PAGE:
For example, the very first writing students are expected to create focuses almost solely on AUDIENCE and MESSAGE. Once students are able to construct a simple message for a real or imagined audience, PURPOSE becomes a factor and ORGANIZATION grows in importance. As student writing progresses, EVIDENCE and SUPPORT to enhance the MESSAGE for the benefit of the AUDIENCE grow in significance and students learn to use WORD CHOICE and TONE to affect their AUDIENCE and enhance their connection to their MESSAGE…and on and on it goes, with each element increasing in significance as the writing increases in sophistication. CORRECTNESS is important from day one and grows in scope all along the writer’s journey. At some point, DOCUMENTATION (coupled with the format sector of ORGANIZATION) is introduced and is incorporated into EVIDENCE and SUPPORT for the MESSAGE.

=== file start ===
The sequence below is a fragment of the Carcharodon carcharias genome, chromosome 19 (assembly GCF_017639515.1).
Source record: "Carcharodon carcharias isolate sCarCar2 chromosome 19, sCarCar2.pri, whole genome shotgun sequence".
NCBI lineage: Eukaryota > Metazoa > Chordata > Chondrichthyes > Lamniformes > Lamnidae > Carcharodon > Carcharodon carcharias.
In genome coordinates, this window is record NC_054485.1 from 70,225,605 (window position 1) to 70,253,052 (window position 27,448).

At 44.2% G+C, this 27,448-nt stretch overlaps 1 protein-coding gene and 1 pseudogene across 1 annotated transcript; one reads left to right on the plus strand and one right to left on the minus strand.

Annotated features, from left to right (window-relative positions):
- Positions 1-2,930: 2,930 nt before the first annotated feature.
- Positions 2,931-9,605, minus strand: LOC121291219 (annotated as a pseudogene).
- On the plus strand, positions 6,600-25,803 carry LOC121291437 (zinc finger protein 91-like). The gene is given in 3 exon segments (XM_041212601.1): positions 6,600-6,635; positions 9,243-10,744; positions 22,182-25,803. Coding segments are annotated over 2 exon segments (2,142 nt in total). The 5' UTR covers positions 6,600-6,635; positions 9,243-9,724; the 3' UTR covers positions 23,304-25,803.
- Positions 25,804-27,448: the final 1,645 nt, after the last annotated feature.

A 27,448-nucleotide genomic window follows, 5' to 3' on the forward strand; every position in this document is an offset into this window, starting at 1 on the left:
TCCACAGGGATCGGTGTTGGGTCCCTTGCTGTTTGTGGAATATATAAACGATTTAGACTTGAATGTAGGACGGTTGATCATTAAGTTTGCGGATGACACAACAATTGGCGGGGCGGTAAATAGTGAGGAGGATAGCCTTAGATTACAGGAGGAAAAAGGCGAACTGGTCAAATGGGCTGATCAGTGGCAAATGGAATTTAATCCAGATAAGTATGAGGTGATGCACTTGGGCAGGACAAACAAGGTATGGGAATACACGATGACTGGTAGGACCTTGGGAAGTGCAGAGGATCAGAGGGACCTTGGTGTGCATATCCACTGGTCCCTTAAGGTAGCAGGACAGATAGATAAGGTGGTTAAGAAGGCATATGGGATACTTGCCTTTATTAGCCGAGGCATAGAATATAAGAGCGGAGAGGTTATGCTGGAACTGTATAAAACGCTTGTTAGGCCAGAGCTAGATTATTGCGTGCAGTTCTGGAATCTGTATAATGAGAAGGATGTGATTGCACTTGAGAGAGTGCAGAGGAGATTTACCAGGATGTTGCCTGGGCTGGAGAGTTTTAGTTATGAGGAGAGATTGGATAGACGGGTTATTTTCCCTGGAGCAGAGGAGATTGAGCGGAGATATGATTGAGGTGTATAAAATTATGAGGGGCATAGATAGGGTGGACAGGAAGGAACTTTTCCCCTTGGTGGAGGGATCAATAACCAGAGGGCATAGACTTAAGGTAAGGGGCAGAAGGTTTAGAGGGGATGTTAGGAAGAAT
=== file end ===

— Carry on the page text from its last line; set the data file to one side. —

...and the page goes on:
So what methods have I traditionally pursued to support my students in producing good writing?
I’ve never been someone who embraces “canned” programs of any type. My writing instruction was informed heavily by my involvement with the Third Coast Writing Project, Western Michigan University’s arm of the National Writing Project. As a result of that influence, I learned about and implemented the writing process and a focus on revision and editing in my classroom. As time went on, I learned how to conduct writing conferences (from my wonderful Learning Network mentor, Mrs. Geri Williams) with my students, which were amazingly helpful for students, but which I never felt like I could implement with fidelity on a regular basis because of time constraints in short, middle school fifty-minute English Language Arts class periods into which I had to layer a myriad of instruction and practice that reached far beyond just writing instruction.